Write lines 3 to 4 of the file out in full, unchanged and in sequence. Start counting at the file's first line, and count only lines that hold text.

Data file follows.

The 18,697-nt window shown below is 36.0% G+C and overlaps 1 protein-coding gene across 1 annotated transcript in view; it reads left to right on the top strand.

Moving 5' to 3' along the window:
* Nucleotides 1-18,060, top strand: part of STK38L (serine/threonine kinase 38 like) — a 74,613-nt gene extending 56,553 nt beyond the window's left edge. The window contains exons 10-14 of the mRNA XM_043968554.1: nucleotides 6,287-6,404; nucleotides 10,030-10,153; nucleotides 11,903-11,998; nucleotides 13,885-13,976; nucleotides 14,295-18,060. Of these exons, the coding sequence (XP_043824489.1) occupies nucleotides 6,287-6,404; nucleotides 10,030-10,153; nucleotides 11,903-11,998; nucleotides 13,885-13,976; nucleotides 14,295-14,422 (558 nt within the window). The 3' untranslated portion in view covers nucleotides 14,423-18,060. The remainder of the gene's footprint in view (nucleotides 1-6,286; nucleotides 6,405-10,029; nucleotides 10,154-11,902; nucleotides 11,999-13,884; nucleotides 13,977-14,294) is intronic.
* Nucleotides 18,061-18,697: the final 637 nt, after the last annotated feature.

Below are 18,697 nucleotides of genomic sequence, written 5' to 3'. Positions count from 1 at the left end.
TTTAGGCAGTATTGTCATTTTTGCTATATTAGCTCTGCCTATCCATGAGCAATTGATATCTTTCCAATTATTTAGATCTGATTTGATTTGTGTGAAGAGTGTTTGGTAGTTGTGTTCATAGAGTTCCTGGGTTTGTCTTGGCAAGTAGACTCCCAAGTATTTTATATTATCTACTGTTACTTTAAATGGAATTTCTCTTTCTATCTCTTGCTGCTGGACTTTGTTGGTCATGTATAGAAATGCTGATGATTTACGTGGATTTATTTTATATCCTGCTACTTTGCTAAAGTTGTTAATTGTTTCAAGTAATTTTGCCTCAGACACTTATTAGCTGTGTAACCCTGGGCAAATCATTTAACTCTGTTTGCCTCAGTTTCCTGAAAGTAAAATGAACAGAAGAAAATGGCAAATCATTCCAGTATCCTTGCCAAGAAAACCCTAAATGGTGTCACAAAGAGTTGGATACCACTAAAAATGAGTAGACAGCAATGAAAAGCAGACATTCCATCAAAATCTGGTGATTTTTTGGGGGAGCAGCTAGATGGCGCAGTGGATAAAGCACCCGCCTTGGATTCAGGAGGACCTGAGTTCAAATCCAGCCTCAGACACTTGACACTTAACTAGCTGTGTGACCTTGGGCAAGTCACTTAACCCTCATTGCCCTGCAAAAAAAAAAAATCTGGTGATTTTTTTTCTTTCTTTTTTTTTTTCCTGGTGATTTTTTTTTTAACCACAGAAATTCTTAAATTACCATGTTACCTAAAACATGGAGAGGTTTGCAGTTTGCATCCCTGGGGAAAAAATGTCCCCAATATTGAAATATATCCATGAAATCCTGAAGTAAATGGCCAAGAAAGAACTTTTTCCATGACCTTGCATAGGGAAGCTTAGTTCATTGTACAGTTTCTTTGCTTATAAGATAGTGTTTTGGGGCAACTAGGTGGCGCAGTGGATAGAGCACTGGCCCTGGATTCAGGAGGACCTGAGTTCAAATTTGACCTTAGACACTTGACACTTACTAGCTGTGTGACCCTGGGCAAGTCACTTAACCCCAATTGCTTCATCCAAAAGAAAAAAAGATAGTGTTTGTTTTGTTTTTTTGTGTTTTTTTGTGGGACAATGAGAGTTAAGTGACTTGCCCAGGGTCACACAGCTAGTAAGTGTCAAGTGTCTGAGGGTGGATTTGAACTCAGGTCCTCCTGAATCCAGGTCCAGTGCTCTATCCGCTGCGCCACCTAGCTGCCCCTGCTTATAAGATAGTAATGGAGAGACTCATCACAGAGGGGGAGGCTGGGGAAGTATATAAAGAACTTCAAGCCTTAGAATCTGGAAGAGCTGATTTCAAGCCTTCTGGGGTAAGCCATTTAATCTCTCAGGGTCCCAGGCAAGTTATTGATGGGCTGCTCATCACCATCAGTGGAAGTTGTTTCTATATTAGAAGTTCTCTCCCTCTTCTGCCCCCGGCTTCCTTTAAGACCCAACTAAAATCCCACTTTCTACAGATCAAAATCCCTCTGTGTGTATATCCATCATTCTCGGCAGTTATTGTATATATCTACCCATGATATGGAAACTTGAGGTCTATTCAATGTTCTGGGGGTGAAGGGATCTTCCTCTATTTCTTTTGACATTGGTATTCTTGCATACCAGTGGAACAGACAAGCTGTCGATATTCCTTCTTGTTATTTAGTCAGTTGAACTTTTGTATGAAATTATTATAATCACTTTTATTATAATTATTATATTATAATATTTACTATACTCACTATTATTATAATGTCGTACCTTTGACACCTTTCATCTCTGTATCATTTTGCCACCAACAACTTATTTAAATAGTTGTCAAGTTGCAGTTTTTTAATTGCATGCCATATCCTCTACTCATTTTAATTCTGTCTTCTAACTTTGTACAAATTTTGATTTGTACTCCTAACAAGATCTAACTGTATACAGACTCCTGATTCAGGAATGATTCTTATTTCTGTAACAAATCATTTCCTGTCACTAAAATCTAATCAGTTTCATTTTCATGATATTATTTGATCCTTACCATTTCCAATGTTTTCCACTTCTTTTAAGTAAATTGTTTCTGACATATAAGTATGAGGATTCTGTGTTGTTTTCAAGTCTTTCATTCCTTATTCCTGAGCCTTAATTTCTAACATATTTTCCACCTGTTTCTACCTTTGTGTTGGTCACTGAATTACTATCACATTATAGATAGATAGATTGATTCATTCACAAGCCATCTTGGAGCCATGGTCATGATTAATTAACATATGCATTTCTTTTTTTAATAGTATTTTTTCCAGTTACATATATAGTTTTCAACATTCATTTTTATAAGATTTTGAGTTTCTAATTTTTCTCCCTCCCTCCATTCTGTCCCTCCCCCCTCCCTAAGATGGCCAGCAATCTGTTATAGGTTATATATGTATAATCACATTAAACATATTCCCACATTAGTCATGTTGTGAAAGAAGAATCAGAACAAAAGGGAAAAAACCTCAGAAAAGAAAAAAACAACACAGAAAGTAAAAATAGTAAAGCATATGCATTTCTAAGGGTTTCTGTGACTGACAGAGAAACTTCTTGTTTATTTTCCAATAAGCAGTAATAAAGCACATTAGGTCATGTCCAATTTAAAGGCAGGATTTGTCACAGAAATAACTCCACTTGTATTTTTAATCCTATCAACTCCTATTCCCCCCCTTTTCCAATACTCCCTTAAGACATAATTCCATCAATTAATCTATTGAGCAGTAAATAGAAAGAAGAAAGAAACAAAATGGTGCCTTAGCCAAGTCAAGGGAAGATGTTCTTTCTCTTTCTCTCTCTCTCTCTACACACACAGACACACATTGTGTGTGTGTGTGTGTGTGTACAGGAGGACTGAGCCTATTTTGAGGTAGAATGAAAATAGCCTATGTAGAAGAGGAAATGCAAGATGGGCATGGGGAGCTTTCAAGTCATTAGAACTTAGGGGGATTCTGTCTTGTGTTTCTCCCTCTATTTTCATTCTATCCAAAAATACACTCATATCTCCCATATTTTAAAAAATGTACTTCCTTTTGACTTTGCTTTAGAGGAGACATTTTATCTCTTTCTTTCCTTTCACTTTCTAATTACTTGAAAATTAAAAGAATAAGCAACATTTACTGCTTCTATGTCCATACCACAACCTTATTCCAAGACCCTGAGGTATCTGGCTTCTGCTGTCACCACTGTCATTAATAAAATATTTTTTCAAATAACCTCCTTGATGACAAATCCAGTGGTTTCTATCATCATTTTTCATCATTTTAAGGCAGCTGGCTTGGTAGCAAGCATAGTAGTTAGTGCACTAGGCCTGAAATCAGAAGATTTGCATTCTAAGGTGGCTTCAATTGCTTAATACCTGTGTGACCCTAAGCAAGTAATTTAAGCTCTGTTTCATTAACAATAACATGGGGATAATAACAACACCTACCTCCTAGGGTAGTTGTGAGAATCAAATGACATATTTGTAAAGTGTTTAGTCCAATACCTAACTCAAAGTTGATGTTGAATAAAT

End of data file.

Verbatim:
* Nucleotides 1-18,060, top strand: part of STK38L (serine/threonine kinase 38 like) — a 74,613-nt gene extending 56,553 nt beyond the window's left edge. The window contains exons 10-14 of the mRNA XM_043968554.1: nucleotides 6,287-6,404; nucleotides 10,030-10,153; nucleotides 11,903-11,998; nucleotides 13,885-13,976; nucleotides 14,295-18,060. Of these exons, the coding sequence (XP_043824489.1) occupies nucleotides 6,287-6,404; nucleotides 10,030-10,153; nucleotides 11,903-11,998; nucleotides 13,885-13,976; nucleotides 14,295-14,422 (558 nt within the window). The 3' untranslated portion in view covers nucleotides 14,423-18,060. The remainder of the gene's footprint in view (nucleotides 1-6,286; nucleotides 6,405-10,029; nucleotides 10,154-11,902; nucleotides 11,999-13,884; nucleotides 13,977-14,294) is intronic.
* Nucleotides 18,061-18,697: the final 637 nt, after the last annotated feature.